John Calvin has this great point in his commentary, it really stuck out to me as I was studying this week. It is that the Lord, though he often plunges his own people into the waves of adversity, yet he does not deceive them. Seeing that by sometimes moderating or lessening their sufferings, he grants them time to breathe. Truly for this end God meets with us in our difficulties, that then with collected strength as men refreshed, we may be the better prepared for other conflict, for future conflict. By having time to breathe we will be prepared for the trials that are coming our way. Indeed more trials are coming Joseph’s ways.
One of my fondest memories of a vacation was a couple of years ago, at the beginning of January in 2019. I look back often on this vacation with particular fondness, in part the fondness had to do with some fun things that I was able to do over that vacation. However much of the fondness came because I knew that when I got back to work we were going to start the Building on a Firm Foundation campaign. That was two years ago, if you if you were here for that.
I knew that when I got back I would be preaching for 12 weeks straight and that I was going to have a tremendous number of various meetings. I knew that I was going to be with the congregation in different disciple groups. I knew that this time was going to be exciting, but that it was going to be a grind. So that vacation, because I knew something of the trials that were coming and the difficulty and the busyness that was coming, that vacation felt like a refuge for me. It was a time to breathe where I was able to prepare myself for the incredible workload that was coming my way.
The problem, of course, is that most of the time we don’t know what’s coming around the corner. We don’t know the trials that are headed our way. We don’t know the suffering that we are about to encounter. So sometimes when we are in times that we should be savoring as times to breathe, to prepare ourselves for what’s ahead, we get confused and we think well this is the way it’s got to be forever and ever. We think, I’ve entered the happily ever after and my life will continue like this. This has to be the default setting.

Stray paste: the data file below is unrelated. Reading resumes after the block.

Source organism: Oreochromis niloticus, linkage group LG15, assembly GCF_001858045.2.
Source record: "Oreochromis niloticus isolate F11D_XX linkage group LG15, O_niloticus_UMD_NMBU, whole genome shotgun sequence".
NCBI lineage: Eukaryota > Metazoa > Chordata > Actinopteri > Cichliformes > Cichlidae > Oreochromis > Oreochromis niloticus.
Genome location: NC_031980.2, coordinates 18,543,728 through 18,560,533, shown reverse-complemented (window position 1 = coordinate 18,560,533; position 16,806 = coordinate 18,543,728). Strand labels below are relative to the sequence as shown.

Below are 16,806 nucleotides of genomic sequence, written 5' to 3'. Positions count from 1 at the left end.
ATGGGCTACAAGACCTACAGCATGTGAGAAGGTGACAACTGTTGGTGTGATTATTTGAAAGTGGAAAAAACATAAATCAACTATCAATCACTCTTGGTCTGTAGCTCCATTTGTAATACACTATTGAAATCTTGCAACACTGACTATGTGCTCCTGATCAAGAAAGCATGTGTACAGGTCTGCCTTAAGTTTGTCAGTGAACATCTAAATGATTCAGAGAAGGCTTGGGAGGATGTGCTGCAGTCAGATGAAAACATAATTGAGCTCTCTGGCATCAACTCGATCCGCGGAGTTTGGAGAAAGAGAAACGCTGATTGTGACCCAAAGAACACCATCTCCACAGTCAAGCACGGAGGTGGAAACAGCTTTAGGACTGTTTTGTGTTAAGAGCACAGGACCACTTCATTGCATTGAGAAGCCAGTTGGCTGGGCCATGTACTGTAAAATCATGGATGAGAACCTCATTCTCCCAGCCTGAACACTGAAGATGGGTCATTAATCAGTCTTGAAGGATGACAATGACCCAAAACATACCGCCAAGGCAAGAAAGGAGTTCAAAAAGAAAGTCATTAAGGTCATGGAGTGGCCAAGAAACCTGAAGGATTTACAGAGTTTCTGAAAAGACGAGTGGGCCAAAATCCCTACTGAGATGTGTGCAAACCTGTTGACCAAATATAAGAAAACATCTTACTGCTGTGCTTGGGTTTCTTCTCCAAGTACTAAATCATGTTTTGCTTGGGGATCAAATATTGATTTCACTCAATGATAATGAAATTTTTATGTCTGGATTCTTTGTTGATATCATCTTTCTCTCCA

But for Joseph and for us, the Lord uses these times of flourishing not to sort of give us an uninterrupted time of happiness, but to remind us and to assure us that the Lord is with us in good times as well as bad. Also to give us tangible evidence for us to tuck away and store away for those times of lack, for those times of famine, for the trials ahead, to remember that the Lord is with his people throughout.
What we must always remember during these times of flourishing is that the Lord will not give us this happily ever after yet, but that in these times we should be not looking for that. Instead we should be preparing ourselves for the battle that we must face.
Fighting Against our Temptations
So as I say Joseph has a battle to face, and this is what we come to in the second section where we see the Lord is with us when we are fighting against our temptations. Joseph suffers deeply under the temptations that he faces at the hand of his of his master’s wife of Potiphar’s wife.
So starting in verse six we see the beginning of this second section where we read, at the end of verse six, a very interesting phrase. It says, “now Joseph was handsome in form and in appearance”, or literally this is, “Joseph was beautiful in form and beautiful in appearance.”